The Niro offers a standard sequential manual gearbox (SMG). With no clutch pedal to worry about and a fully automatic mode, an SMG is much more efficient than a conventional automatic but just as easy to drive. The Compass doesn’t offer an SMG.

Brakes and Stopping

The Niro stops much shorter than the Compass:

 

Niro

Compass

 

60 to 0 MPH

122 feet

144 feet

Motor Trend

Tires and Wheels

The Niro FE/LX/EX’s standard tires provide better handling because they have a lower 60 series profile (height to width ratio) that provides a stiffer sidewall than the Compass Sport’s standard 65 series tires.

Suspension and Handling

For a smoother ride and more stable handling, the Niro’s wheelbase is 2.5 inches longer than on the Compass (106.3 inches vs. 103.8 inches).

For better handling and stability, the average track (width between the wheels) on the Niro is .7 inches wider in the front and 1.7 inches wider in the rear than the track on the Compass.

The Niro Touring handles at .82 G’s, while the Compass Trailhawk pulls only .73 G’s of cornering force in a Motor Trend skidpad test.

The Niro Touring executes Motor Trend’s “Figure Eight” maneuver 2.3 seconds quicker than the Compass Trailhawk (27.3 seconds @ .62 average G’s vs. 29.6 seconds @ .53 average G’s).

For better maneuverability, the Niro’s turning circle is .5 feet tighter than the Compass 4x4 Trailhawk’s (34.8 feet vs. 35.3 feet). The Niro’s turning circle is 1.5 feet tighter than the Compass’ (34.8 feet vs. 36.3 feet).

Passenger Space

The Niro has .9 inches more front headroom, .6 inches more rear headroom and .1 inches more rear shoulder room than the Compass.

The front step up height for the Niro is 3.9 inches lower than the Compass (15.5” vs. 19.4”). The Niro’s rear step up height is 4.5 inches lower than the Compass’ (16.2” vs. 20.7”).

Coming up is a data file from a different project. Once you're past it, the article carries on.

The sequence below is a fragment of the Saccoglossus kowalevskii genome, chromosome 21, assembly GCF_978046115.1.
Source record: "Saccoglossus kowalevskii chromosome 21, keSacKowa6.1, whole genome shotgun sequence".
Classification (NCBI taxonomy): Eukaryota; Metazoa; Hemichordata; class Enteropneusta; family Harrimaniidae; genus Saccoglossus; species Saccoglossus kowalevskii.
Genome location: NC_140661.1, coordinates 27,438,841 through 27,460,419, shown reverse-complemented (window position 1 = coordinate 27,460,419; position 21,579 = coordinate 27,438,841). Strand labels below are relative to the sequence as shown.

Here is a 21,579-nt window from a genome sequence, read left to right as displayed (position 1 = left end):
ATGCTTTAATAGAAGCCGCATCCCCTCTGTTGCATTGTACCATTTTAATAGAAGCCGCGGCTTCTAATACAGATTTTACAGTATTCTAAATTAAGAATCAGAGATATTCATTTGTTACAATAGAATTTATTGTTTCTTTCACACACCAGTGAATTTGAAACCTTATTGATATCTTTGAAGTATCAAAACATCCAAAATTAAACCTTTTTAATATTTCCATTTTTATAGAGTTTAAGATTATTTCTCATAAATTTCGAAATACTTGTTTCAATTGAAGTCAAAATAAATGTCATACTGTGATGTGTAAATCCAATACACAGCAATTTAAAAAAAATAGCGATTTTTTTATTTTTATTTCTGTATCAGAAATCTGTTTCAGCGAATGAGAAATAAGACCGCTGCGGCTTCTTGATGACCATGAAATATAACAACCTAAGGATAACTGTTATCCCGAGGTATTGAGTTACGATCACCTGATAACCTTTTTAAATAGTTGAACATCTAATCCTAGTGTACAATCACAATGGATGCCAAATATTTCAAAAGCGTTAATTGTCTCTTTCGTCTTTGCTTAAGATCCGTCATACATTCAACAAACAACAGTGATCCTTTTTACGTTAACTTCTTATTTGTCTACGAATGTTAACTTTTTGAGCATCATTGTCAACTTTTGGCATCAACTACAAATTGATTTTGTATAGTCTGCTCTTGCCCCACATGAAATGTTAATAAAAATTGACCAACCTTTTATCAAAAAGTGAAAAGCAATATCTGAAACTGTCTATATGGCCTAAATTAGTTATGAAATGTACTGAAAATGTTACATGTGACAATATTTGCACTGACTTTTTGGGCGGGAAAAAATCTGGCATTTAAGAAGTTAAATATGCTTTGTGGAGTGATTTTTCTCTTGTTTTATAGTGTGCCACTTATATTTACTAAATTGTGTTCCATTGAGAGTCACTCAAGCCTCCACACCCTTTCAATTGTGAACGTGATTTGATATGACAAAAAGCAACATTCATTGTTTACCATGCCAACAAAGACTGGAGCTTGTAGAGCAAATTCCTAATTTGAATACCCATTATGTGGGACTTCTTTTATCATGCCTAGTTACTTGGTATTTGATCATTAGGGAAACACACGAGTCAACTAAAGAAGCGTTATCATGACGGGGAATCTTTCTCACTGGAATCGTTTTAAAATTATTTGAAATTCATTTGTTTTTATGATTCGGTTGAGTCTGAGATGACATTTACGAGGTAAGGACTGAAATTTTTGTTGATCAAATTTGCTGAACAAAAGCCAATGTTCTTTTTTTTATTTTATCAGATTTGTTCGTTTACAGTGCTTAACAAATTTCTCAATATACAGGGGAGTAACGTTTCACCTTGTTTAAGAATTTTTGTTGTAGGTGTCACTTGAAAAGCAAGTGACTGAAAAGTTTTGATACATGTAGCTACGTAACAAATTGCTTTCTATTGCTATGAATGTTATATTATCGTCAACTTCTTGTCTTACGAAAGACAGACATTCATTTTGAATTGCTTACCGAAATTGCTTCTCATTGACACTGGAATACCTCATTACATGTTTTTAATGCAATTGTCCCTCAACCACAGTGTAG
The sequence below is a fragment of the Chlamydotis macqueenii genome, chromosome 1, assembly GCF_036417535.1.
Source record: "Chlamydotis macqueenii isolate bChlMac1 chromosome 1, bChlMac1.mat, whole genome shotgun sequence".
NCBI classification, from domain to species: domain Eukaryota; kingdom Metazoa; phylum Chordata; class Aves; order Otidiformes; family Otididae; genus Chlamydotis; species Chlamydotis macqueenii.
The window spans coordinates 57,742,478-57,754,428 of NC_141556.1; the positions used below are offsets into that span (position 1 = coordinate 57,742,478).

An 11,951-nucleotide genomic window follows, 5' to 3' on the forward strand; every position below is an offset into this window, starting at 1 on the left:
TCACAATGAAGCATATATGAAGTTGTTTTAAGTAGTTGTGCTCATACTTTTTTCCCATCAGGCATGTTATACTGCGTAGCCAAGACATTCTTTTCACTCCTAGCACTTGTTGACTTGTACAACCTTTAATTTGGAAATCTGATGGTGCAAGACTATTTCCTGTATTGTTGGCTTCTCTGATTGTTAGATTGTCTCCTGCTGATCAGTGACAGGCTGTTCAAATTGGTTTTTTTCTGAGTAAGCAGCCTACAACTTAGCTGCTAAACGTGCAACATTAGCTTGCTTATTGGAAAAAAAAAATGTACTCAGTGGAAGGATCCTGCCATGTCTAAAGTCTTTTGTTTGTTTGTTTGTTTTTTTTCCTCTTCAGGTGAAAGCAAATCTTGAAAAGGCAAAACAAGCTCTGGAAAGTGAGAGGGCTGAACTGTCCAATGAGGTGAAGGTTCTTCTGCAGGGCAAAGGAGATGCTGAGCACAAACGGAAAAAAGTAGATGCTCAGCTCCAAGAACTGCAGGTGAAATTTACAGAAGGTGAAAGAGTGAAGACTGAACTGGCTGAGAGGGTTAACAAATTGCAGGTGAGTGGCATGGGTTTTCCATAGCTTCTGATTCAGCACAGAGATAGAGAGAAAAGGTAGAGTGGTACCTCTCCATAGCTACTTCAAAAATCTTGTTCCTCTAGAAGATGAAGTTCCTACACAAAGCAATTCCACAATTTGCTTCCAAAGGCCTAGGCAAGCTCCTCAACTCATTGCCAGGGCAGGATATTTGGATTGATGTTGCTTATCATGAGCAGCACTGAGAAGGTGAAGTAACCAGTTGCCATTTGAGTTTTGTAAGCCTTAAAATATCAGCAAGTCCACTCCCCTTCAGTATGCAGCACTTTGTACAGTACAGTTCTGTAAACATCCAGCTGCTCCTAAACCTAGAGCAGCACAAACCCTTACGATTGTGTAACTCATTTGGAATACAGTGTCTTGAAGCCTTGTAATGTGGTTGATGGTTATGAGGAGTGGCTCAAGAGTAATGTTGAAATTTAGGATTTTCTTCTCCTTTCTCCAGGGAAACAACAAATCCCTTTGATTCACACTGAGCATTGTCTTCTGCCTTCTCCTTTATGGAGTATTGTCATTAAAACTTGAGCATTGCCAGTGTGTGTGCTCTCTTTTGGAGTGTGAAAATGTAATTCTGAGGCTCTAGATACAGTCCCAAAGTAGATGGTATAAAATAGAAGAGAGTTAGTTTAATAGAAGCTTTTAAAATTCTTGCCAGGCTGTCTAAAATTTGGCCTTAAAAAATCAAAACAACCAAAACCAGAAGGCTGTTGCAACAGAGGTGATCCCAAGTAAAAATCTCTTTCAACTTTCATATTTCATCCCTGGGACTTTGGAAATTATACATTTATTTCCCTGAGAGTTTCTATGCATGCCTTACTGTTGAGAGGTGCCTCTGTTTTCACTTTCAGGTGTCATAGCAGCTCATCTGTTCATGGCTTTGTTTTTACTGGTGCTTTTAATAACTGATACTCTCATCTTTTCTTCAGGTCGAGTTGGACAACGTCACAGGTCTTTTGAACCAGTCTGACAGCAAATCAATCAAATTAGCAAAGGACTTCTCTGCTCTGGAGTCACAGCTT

Cargo Capacity

A low lift-over cargo hatch design makes loading and unloading the Niro easier. The Niro’s cargo hatch lift-over height is 29 inches, while the Compass’ liftover is 31.1 inches.

Ergonomics

When two different drivers share the Niro (except FE/LX/S Touring), the optional memory seats and mirrors make it convenient for both. Each setting activates different, customized memories for the driver’s seat position and outside mirror angle. The Compass doesn’t offer a memory system.

The Niro Touring’s standard easy entry system glides the driver’s seat back when the door is unlocked or the ignition is switched off, making it easier for the driver to get in and out. The Compass doesn’t offer an easy entry system.

The Niro has a standard automatic headlight on/off feature. When the ignition is on, the headlights automatically turn on at dusk and off after dawn. The Compass has an automatic headlight on/off feature standard only on the Latitude/Trailhawk/Limited.

When the Niro with available tilt-down mirrors is put in reverse, both rearview mirrors tilt from their original position. This gives the driver a better view of the curb during parallel parking maneuvers. Shifting out of reverse puts the mirrors into their original positions. The Compass’ mirrors don’t automatically adjust for backing.

Standard air-conditioned seats in the Niro Touring keep the driver and front passenger comfortable and take the sting out of hot seats in summer. The Compass doesn’t offer air-conditioned seats.

Recommendations

Consumer Reports® recommends the Kia Niro, based on reliability, safety and performance. The Jeep Compass isn't recommended.

J.D. Power and Associates rated the Niro first among small SUVs in owner reported satisfaction. This includes how well the vehicle performs and satisfies its owner’s expectations. The Compass isn’t in the top three.

© 1991-2018 Advanta-STAR Automotive Research. All rights reserved.